Rita Mae Braun’s Mary Minor “Harry” Haristeen, the sleuth in her Mrs. Murphy series, is the postmistress (in several novels) of tiny Crozet, Virginia. She also runs a farm. Harry’s animal companions are Mrs. Murphy, a tiger cat, Tee Tucker, a Corgi and Pewter, a grey cat who’s more interested in food than in just about anything else. Harry’s got a habit of curiosity, which is one way in which she gets herself into more than one dangerous situation as she investigates cases. Very often, her animal friends travel with her and have come to the rescue more than once.

In my own Joel Williams series, Williams and his wife, Laura, share their home with Oscar, a friendly brown mutt that Williams “inherited” after the sudden death of Oscar’s former human companion.

There are also many cosy (that’s for you, Bernadette ; ) ) series that feature animal companions. For instance, there’s Melissa Cleary’s Jackie Walsh series that features Jake, the German Shepherd. There’s also Laurien Berenson’s Melanie Travis series featuring Travis’ family of black Standard Poodles. Lorna Barrett’s Book Town series is focused on bookstore owner Tricia Miles and her cat, Miss Marple (an irresistible name!). There are plenty of others, as well.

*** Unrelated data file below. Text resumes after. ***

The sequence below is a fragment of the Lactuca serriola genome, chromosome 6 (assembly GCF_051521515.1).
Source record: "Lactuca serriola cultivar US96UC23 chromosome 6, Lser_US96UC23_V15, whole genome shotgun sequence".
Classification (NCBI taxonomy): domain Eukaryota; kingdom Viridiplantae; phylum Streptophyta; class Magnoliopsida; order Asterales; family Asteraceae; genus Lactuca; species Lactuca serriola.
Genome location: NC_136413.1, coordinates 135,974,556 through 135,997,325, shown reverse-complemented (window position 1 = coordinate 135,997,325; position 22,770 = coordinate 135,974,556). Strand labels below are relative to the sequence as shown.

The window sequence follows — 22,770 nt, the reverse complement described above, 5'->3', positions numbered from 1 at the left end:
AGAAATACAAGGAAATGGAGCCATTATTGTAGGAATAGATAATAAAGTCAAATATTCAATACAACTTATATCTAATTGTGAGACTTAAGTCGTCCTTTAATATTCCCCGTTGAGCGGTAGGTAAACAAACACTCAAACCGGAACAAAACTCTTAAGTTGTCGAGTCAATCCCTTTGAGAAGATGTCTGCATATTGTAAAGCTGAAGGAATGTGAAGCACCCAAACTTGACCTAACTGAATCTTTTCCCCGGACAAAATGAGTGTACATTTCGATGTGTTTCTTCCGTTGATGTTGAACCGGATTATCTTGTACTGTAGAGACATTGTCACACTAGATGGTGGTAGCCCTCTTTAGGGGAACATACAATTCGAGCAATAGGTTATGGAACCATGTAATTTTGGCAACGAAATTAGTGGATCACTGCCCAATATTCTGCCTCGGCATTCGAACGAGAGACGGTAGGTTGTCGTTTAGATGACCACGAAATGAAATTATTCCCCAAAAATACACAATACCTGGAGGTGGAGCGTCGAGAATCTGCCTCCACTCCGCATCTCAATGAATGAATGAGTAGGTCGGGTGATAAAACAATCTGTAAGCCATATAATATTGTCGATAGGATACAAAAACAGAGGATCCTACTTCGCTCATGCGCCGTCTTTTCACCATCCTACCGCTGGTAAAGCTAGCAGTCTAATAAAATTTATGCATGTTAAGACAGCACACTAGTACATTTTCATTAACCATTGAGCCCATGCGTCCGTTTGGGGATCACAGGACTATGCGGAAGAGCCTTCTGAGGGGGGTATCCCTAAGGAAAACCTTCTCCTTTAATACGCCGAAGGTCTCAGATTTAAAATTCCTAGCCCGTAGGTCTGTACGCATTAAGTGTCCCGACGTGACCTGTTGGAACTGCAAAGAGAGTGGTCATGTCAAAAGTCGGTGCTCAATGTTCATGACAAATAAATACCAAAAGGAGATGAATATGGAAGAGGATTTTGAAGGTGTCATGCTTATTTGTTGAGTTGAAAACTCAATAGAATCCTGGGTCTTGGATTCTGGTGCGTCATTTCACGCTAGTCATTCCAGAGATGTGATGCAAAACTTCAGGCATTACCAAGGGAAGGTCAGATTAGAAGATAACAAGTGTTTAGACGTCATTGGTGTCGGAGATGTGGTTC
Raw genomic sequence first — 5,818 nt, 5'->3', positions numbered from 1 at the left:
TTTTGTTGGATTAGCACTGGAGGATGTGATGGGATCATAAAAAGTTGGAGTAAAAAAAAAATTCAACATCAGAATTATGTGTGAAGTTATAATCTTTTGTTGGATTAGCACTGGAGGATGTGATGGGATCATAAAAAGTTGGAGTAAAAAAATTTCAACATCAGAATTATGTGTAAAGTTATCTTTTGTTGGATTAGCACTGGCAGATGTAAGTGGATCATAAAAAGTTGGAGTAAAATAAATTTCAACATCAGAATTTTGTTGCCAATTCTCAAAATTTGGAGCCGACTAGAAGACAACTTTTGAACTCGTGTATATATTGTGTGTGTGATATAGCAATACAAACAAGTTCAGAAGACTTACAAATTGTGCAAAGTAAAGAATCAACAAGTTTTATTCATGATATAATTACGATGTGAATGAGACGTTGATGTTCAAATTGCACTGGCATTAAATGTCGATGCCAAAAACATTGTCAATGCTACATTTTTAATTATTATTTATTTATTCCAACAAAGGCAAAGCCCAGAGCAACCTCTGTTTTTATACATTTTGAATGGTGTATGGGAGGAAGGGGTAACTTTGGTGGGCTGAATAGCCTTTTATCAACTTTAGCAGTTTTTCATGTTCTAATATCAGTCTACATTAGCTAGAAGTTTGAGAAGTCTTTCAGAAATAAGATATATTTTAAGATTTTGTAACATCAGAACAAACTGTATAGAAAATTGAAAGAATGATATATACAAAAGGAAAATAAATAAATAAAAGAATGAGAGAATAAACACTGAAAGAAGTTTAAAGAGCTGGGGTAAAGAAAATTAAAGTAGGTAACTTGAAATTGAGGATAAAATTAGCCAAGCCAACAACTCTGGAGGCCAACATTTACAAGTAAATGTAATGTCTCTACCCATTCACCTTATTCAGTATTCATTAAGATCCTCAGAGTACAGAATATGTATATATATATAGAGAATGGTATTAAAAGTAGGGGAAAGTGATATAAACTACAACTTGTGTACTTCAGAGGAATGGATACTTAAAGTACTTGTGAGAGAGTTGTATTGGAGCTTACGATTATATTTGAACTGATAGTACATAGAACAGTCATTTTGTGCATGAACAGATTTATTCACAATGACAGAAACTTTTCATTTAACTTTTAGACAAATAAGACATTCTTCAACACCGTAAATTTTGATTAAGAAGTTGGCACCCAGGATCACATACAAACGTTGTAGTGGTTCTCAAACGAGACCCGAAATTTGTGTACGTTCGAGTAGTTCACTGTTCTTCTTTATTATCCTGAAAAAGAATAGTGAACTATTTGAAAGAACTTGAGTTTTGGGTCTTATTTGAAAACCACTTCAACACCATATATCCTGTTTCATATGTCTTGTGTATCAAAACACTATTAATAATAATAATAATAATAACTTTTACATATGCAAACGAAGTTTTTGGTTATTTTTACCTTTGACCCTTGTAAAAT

The strong and deep bond that we can form with our animal companions can enrich our lives immensely. That bond can also add to the depth of a character, create an interesting twist in a story, and add welcome humor. Even crime fiction that isn’t what you’d call “cosy” can be made more interesting. After all, how many times in crime fiction has someone been walking a dog and found the body that’s the focus of the story? Do you enjoy that added feature of animal companions in crime fiction? Which novels have you liked?

*NOTE: The title of this post is a line from Paul McCartney’s Martha, My Dear.

In memoriam… This post is dedicated to the memory of Angel (She’s the black Tibetan Terrier in the center of the ‘photo), devoted friend and companion, who left us this past weekend at the age of 14 ½. She will be sorely missed.


Filed under Agatha Christie, Laurien Berenson, Lilian Jackson Braun, Lorna Barrett, Marshall Karp, Melissa Cleary, Rita Mae Brown, Robert Crais